Wolverine and the X-Men #35
Writer: Jason Aaron
Pencils: Nick Bradshaw
Inks: Walden Wong
Colorists: Laura Martin w/ Guru eFX, Thomas Mason, Matt Milla, & Sotocolor
Review by Joey Braccino
Over 2 years worth of storytelling reaches its climactic conclusion in Wolverine and the X-Men #35!!! The “Hellfire Saga” has consumed the summer for Jason Aaron’s band of merry mutants, bring every story beat—from Broo’s devolution to Idie’s “betrayal” to Kade Kilgore’s new Hellfire Academy to Husk and Toad’s romance to Wolverine’s discomfort with his new role—to an action-packed, emotionally resonant resolution. Really, the only thing missing from this jampacked conclusion is Doop… but Aaron teases another fan-favorite character in an epilogue cliffhanger…
Wolverine and the X-Men #35 is packed cover-to-cover with superheroic fisticuffs, krakoa smackdowns, and at least three “YES YES YES!” moments. I won’t go into specifics because spoilers, but Jason Aaron really brings his A-Game with the ending to his “Hellfire Saga,” which makes for a comic filled with humor, action, and strong characterization. Quentin Quire, Idie, and the Toad/Husk story get some especially fantastic beats this issue, and the ending to the book really feels like a legitimate denouement heading into the “Battle of the Atom” crossover.
Nick Bradshaw has become the quintessential W&XM artist. Yes, Chris Bachalo kickstarted the series with his innovative lay-outs and distinct style, but its Bradshaw’s animated aesthetic that brought the quirkiness and novelty to match Aaron’s “strangest heroes of them all” mission for the book. I mean, I can’t see anybody but Bradshaw drawing a character named Snot literally blasting lasers of snot at people. Literally. It’s too much. Walden Wong’s (what a name!) solid inks maintain that animated, cartoon linework while the army of colorists fill the page from gutter-to-gutter with vibrant pinks, oranges, and reds and rich blues and greens. Brilliant.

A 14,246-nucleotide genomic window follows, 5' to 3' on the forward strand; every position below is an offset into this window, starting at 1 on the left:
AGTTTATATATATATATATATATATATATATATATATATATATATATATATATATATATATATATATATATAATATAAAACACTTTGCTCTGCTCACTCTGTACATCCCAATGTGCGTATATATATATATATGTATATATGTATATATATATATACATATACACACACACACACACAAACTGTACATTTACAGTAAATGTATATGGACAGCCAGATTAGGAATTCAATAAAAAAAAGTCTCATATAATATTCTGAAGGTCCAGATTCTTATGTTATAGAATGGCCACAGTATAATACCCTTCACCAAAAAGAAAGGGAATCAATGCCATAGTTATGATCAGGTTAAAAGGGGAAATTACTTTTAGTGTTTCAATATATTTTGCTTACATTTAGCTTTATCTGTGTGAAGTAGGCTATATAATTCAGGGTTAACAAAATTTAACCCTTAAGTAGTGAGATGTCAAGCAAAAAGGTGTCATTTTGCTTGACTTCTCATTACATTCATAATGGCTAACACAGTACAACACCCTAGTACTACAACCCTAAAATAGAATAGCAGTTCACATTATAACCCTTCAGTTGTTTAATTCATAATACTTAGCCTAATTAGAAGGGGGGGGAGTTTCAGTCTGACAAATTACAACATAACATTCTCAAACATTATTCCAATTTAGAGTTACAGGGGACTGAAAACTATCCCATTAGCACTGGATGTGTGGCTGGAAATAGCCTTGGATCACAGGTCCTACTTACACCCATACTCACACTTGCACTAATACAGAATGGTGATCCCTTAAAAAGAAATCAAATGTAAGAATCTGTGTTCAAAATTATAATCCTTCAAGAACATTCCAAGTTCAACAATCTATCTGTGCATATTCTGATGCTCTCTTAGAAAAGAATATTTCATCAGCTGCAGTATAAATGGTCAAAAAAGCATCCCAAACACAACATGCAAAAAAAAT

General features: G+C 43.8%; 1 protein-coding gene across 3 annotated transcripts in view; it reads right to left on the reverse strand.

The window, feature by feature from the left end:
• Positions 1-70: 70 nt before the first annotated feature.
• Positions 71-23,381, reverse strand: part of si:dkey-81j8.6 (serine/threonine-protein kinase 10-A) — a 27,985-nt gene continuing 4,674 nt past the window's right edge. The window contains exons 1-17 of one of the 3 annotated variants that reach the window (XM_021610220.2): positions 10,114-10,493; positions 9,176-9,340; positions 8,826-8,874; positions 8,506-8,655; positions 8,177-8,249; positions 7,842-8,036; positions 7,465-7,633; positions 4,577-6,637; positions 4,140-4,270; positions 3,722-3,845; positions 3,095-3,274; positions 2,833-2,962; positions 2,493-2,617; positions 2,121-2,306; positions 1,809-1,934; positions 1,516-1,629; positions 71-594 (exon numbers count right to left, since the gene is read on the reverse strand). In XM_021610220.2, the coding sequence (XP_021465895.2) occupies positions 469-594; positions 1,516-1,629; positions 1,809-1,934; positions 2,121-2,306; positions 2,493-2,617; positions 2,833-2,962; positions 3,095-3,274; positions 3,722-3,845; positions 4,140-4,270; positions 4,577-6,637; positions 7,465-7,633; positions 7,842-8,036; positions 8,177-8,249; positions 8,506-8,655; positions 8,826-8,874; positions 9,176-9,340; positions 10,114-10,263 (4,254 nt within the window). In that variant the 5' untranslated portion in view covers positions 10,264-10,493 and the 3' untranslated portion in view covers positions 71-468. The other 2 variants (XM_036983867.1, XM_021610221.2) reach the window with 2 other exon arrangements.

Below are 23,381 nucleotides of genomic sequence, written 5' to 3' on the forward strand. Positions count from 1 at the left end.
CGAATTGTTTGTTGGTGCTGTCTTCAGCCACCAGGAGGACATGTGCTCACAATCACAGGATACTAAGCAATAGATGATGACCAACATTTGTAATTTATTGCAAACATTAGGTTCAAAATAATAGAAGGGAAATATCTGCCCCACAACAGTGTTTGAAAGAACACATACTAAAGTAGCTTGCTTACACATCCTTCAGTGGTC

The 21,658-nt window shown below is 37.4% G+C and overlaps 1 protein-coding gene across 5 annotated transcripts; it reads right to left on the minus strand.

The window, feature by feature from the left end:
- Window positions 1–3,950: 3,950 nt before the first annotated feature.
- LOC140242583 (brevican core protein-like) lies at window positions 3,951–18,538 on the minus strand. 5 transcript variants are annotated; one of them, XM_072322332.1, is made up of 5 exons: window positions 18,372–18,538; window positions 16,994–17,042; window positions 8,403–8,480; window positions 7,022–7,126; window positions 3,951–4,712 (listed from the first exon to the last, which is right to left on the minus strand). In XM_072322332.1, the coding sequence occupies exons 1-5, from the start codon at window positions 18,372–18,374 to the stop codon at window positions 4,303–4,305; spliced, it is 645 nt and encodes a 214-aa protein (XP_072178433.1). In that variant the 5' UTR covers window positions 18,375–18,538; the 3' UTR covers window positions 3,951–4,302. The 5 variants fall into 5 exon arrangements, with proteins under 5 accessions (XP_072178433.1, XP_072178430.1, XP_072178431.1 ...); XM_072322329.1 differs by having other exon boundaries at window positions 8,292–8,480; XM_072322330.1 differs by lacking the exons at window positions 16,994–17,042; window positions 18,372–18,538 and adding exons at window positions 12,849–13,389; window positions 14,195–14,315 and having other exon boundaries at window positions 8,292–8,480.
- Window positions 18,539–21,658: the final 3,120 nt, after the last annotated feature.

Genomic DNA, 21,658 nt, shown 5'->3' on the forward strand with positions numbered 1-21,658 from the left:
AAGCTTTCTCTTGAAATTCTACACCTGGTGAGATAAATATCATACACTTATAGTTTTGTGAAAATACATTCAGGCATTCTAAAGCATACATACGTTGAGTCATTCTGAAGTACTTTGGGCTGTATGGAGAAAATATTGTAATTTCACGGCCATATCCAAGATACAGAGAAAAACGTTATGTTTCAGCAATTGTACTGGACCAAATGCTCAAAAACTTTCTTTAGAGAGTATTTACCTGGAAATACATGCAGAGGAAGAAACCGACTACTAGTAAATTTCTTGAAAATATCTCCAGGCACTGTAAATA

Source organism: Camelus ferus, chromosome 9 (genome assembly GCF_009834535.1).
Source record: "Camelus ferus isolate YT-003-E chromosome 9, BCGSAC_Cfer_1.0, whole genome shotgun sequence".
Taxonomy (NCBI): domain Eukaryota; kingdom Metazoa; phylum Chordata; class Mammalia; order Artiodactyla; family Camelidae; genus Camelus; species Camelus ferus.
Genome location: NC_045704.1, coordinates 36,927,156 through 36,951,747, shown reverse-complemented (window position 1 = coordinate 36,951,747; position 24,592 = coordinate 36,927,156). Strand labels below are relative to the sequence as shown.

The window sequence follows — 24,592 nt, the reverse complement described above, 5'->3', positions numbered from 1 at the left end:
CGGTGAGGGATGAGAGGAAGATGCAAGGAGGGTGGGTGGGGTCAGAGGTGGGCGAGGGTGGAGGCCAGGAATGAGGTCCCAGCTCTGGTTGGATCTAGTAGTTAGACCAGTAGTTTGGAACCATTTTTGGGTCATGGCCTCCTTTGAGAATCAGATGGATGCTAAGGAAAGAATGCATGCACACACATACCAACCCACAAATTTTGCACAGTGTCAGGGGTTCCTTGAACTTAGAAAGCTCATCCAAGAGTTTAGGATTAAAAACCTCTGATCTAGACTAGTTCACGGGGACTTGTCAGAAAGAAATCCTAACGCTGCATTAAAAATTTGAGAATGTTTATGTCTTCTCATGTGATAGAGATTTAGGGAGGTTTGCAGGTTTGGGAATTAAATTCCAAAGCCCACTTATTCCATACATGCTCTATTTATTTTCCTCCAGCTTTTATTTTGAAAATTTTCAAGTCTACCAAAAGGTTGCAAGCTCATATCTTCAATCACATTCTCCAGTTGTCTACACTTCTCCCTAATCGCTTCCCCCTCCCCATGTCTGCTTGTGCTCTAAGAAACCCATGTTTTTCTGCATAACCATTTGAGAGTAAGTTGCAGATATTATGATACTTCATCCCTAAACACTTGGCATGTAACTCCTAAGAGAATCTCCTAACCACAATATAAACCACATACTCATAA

Buy. Jason Aaron ends the first meta-arc of his Wolverine and the X-Men series. Character arcs and story threats from the last two years come to a head in this conclusion to the “Hellfire Saga,” and its nice to see a proper resolution to all those moving parts. Aaron and Bradshaw have been telling one heck of a story—one that returns the X-Men to their “strangest teens” roots—and I can’t wait to see where the book goes after “Battle of the Atom!!!”